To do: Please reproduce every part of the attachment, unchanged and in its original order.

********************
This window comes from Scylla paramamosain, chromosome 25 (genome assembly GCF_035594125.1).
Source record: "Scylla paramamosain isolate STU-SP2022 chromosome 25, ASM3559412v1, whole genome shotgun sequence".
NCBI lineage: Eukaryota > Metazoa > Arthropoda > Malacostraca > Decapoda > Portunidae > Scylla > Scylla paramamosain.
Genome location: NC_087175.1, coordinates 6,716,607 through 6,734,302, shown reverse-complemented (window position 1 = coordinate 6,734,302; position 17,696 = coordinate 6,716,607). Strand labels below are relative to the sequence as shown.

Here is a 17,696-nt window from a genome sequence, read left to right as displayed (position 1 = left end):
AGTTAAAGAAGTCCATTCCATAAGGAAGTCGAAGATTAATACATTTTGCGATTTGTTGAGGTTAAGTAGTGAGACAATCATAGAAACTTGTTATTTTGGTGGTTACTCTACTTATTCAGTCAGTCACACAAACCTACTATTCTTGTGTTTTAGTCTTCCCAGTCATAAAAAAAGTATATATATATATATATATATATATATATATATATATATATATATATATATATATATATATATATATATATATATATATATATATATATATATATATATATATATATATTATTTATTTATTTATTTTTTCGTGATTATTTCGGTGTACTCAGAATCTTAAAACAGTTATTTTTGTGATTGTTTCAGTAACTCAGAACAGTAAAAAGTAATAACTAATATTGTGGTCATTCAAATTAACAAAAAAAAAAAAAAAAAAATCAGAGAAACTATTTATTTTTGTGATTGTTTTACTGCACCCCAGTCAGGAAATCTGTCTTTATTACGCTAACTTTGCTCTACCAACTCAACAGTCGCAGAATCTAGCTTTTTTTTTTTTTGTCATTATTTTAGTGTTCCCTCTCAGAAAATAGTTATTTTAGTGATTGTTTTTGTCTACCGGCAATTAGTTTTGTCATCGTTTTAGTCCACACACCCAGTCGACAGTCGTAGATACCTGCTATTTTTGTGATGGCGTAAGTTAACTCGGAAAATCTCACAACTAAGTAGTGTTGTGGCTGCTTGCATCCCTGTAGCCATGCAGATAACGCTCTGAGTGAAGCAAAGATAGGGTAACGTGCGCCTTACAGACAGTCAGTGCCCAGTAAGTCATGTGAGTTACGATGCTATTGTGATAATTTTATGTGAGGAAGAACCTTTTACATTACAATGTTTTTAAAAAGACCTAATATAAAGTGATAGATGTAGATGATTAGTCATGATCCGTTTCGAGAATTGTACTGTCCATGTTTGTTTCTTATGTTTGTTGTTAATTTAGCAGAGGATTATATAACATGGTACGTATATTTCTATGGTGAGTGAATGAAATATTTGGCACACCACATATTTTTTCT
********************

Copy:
This window comes from Scylla paramamosain, chromosome 25 (genome assembly GCF_035594125.1).
Source record: "Scylla paramamosain isolate STU-SP2022 chromosome 25, ASM3559412v1, whole genome shotgun sequence".
NCBI lineage: Eukaryota > Metazoa > Arthropoda > Malacostraca > Decapoda > Portunidae > Scylla > Scylla paramamosain.
Genome location: NC_087175.1, coordinates 6,716,607 through 6,734,302, shown reverse-complemented (window position 1 = coordinate 6,734,302; position 17,696 = coordinate 6,716,607). Strand labels below are relative to the sequence as shown.

Here is a 17,696-nt window from a genome sequence, read left to right as displayed (position 1 = left end):
AGTTAAAGAAGTCCATTCCATAAGGAAGTCGAAGATTAATACATTTTGCGATTTGTTGAGGTTAAGTAGTGAGACAATCATAGAAACTTGTTATTTTGGTGGTTACTCTACTTATTCAGTCAGTCACACAAACCTACTATTCTTGTGTTTTAGTCTTCCCAGTCATAAAAAAAGTATATATATATATATATATATATATATATATATATATATATATATATATATATATATATATATATATATATATATATATATATATATATATATATATATATATATATATTATTTATTTATTTATTTTTTCGTGATTATTTCGGTGTACTCAGAATCTTAAAACAGTTATTTTTGTGATTGTTTCAGTAACTCAGAACAGTAAAAAGTAATAACTAATATTGTGGTCATTCAAATTAACAAAAAAAAAAAAAAAAAAATCAGAGAAACTATTTATTTTTGTGATTGTTTTACTGCACCCCAGTCAGGAAATCTGTCTTTATTACGCTAACTTTGCTCTACCAACTCAACAGTCGCAGAATCTAGCTTTTTTTTTTTTTGTCATTATTTTAGTGTTCCCTCTCAGAAAATAGTTATTTTAGTGATTGTTTTTGTCTACCGGCAATTAGTTTTGTCATCGTTTTAGTCCACACACCCAGTCGACAGTCGTAGATACCTGCTATTTTTGTGATGGCGTAAGTTAACTCGGAAAATCTCACAACTAAGTAGTGTTGTGGCTGCTTGCATCCCTGTAGCCATGCAGATAACGCTCTGAGTGAAGCAAAGATAGGGTAACGTGCGCCTTACAGACAGTCAGTGCCCAGTAAGTCATGTGAGTTACGATGCTATTGTGATAATTTTATGTGAGGAAGAACCTTTTACATTACAATGTTTTTAAAAAGACCTAATATAAAGTGATAGATGTAGATGATTAGTCATGATCCGTTTCGAGAATTGTACTGTCCATGTTTGTTTCTTATGTTTGTTGTTAATTTAGCAGAGGATTATATAACATGGTACGTATATTTCTATGGTGAGTGAATGAAATATTTGGCACACCACATATTTTTTCT